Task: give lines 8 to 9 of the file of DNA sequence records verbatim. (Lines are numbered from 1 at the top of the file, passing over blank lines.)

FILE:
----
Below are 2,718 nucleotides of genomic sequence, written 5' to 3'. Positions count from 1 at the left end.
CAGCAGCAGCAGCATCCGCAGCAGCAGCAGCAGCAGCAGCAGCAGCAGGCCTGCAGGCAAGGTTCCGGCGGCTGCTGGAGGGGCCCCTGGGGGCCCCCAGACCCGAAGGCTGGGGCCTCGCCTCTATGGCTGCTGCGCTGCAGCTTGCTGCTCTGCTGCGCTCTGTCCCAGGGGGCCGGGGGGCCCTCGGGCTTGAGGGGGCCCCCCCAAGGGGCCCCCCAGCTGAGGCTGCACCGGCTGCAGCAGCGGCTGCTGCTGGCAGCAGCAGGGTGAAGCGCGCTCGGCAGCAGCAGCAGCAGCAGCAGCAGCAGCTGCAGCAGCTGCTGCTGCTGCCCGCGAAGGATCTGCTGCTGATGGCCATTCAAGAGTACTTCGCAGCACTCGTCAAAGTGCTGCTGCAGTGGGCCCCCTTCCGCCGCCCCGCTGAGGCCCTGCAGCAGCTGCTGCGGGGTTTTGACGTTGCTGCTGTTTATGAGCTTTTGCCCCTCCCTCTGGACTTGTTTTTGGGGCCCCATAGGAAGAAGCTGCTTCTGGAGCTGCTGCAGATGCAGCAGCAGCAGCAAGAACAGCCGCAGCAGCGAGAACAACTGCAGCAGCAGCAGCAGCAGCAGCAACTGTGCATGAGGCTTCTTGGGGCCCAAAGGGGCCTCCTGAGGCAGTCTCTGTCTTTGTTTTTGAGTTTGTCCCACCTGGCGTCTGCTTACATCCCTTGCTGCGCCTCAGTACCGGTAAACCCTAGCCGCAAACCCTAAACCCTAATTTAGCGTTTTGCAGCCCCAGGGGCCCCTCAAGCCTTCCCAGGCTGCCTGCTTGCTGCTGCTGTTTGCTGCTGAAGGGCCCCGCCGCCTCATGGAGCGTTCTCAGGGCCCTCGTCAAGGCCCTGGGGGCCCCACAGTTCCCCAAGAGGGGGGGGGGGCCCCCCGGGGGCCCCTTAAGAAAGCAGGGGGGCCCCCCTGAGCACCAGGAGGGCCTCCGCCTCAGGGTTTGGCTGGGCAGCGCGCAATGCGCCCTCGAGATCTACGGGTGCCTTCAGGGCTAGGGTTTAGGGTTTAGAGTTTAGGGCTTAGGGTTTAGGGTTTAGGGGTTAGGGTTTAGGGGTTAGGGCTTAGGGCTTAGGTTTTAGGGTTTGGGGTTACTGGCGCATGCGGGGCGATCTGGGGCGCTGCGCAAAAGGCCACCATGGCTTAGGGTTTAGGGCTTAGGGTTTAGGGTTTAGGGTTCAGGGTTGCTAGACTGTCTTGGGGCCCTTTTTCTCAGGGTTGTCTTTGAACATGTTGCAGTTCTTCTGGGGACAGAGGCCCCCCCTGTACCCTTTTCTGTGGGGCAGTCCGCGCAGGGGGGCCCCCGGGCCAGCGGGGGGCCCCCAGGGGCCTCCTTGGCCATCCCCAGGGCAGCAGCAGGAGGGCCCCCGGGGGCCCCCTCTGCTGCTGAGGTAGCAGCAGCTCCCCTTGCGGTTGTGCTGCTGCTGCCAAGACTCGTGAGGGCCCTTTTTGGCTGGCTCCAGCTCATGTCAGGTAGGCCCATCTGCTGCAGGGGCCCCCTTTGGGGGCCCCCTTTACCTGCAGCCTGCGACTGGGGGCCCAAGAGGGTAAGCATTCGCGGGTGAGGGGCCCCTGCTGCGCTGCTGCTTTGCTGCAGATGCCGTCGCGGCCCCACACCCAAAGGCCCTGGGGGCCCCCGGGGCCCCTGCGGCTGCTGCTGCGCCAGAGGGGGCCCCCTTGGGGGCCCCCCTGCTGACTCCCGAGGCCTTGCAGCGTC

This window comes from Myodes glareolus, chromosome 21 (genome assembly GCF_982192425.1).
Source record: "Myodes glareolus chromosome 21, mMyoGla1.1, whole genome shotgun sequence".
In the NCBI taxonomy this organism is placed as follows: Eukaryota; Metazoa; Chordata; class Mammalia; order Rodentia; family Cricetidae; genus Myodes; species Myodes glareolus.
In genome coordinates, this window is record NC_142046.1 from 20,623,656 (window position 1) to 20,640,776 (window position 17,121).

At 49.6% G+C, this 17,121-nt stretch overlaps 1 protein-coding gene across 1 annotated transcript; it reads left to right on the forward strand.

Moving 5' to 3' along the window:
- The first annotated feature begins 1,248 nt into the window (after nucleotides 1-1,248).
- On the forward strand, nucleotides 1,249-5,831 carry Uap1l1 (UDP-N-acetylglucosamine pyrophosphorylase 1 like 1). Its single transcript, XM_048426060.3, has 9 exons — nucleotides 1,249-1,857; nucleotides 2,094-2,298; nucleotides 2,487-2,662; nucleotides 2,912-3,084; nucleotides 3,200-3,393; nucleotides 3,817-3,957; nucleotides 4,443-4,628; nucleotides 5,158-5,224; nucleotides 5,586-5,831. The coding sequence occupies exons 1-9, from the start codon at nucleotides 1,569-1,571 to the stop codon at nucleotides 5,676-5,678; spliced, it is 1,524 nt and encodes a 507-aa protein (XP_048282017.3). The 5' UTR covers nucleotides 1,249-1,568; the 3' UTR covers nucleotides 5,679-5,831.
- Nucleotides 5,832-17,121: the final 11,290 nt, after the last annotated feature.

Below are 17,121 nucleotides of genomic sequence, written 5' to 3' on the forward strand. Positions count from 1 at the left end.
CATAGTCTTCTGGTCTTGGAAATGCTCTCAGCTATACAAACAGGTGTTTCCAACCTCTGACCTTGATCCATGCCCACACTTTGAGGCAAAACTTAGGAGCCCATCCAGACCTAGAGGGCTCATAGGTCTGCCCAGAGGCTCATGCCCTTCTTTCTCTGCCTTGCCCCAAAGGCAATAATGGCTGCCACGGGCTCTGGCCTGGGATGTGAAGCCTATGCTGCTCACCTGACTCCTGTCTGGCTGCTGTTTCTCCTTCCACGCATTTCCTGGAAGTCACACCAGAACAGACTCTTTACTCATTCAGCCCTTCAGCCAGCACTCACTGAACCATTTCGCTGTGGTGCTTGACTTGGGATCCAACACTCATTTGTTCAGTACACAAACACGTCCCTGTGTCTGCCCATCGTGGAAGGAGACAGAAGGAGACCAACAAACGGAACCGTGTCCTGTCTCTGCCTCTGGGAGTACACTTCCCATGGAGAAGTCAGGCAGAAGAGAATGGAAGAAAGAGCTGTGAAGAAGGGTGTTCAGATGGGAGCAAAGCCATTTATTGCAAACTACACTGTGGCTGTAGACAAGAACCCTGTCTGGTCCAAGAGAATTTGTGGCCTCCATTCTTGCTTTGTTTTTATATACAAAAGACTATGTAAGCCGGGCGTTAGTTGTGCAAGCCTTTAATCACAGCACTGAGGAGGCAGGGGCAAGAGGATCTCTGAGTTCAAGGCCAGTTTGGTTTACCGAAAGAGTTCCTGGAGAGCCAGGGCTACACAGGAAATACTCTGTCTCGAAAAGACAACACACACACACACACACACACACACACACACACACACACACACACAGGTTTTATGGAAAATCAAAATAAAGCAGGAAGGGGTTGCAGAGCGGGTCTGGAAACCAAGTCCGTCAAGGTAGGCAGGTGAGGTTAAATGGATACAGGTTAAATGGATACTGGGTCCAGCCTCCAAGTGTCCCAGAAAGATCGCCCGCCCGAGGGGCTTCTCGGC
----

Moving 5' to 3' along the window:
- The first annotated feature begins 1,248 nt into the window (after nucleotides 1-1,248).